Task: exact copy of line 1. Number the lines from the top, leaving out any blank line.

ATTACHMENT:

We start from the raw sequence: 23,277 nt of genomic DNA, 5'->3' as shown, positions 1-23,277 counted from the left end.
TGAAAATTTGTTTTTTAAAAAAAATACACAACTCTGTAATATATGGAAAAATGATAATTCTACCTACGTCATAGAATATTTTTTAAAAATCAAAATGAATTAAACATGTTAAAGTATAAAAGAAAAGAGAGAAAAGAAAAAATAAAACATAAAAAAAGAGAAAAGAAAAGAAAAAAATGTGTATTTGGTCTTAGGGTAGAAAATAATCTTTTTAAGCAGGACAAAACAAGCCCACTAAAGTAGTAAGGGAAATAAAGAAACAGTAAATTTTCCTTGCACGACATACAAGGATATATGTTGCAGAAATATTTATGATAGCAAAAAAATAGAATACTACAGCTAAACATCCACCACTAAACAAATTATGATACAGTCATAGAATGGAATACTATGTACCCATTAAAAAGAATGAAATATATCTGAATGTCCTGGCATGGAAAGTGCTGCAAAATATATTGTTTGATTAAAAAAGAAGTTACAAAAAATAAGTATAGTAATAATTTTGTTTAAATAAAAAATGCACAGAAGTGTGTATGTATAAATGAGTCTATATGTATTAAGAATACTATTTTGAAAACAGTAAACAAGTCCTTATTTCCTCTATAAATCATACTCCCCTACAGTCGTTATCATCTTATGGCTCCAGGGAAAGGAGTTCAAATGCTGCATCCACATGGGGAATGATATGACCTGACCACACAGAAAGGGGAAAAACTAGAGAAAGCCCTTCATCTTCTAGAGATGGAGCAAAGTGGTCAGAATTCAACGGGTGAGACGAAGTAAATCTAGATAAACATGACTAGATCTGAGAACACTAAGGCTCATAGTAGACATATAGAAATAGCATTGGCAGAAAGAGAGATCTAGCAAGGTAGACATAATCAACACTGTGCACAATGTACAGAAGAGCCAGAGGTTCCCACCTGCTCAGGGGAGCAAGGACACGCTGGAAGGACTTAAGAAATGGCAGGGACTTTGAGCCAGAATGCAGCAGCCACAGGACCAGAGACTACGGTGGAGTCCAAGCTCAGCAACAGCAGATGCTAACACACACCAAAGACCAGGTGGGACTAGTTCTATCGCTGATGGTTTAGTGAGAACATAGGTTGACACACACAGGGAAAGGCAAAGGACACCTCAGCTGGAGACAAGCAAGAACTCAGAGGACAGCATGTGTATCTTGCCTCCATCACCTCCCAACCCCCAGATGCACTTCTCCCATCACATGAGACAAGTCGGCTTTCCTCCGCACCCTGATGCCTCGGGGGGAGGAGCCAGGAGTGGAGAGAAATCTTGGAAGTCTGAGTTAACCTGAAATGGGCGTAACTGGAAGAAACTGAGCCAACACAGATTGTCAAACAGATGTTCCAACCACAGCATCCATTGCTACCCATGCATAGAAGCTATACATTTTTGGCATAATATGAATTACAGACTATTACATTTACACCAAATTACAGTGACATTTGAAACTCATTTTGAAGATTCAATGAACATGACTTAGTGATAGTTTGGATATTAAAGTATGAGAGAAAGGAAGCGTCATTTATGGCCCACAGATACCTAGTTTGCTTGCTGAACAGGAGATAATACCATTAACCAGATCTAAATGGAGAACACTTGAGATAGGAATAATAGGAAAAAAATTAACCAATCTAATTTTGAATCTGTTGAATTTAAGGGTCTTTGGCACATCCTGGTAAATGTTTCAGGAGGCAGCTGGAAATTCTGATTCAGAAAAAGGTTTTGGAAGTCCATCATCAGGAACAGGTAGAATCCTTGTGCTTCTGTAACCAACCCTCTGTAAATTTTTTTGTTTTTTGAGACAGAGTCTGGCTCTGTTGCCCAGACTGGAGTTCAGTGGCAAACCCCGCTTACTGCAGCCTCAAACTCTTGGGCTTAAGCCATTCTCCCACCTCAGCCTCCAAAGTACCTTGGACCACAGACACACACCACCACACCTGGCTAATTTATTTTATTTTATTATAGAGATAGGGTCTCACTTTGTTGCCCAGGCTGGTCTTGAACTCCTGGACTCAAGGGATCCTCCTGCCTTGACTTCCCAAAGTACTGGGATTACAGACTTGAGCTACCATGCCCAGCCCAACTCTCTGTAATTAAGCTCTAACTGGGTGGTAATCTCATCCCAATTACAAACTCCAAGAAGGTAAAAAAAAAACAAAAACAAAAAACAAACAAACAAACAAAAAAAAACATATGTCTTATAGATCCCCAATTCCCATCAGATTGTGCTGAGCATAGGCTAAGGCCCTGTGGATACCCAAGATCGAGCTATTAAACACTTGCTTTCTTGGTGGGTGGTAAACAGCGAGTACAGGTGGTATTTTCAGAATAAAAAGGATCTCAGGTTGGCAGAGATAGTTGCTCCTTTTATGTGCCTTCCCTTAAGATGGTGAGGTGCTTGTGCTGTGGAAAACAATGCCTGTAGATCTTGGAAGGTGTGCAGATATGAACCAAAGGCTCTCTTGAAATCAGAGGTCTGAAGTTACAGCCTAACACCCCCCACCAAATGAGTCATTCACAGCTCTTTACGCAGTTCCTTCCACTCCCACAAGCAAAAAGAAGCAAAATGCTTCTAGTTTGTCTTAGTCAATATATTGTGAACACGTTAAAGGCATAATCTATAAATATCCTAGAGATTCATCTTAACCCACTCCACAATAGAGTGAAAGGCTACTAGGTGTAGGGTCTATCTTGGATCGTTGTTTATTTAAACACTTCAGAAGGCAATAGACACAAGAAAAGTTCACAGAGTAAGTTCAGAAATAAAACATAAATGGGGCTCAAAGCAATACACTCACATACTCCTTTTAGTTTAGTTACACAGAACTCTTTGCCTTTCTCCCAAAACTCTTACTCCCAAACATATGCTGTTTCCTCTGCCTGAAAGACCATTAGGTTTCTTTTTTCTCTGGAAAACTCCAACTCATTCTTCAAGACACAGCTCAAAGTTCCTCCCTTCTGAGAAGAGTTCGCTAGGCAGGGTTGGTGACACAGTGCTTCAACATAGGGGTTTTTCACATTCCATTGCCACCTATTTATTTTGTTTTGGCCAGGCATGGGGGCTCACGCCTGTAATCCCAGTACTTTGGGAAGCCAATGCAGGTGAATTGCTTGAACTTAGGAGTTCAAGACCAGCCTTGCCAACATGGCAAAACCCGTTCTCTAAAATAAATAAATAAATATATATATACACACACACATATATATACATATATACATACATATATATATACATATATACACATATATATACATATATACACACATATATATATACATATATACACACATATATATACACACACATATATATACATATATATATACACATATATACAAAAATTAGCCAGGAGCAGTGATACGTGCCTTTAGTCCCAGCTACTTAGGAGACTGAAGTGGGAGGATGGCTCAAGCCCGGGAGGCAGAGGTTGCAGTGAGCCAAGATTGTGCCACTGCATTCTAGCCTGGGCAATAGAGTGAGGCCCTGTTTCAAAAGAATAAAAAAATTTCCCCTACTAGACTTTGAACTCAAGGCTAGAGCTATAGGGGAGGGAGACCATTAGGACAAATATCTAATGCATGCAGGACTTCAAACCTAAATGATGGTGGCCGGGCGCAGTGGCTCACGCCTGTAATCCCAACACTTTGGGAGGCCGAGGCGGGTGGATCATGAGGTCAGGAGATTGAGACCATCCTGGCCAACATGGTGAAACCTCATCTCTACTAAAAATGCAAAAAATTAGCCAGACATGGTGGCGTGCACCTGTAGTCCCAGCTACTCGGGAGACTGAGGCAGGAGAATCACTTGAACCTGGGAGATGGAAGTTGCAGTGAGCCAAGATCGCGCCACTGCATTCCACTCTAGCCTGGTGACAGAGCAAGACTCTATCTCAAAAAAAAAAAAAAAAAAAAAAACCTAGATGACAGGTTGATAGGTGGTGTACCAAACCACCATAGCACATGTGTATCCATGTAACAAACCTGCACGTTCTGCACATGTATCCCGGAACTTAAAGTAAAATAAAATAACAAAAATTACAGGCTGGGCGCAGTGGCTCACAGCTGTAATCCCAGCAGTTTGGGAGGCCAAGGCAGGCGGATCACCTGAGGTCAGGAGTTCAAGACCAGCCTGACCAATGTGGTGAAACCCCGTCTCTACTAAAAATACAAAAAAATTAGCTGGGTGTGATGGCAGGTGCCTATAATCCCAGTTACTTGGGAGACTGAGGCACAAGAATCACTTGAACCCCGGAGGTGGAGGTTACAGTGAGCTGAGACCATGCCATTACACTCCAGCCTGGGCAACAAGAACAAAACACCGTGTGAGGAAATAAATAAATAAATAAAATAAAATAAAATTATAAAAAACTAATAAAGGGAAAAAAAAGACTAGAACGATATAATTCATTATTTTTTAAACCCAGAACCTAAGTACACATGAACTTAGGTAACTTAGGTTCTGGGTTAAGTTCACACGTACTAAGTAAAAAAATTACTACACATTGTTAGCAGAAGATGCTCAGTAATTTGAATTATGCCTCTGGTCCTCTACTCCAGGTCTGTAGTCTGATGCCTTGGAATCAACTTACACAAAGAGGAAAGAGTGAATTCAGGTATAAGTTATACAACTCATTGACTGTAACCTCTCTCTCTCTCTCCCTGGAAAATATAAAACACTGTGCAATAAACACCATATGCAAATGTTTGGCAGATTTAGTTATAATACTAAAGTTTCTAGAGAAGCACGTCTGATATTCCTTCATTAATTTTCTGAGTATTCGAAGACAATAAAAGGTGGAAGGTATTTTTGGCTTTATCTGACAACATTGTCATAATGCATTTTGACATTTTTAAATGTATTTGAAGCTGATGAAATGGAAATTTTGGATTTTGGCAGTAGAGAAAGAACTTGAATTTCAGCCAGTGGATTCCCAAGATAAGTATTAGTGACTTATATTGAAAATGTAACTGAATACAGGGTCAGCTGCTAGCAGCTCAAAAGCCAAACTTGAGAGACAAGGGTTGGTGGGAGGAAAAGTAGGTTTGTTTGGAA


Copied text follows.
We start from the raw sequence: 23,277 nt of genomic DNA, 5'->3' as shown, positions 1-23,277 counted from the left end.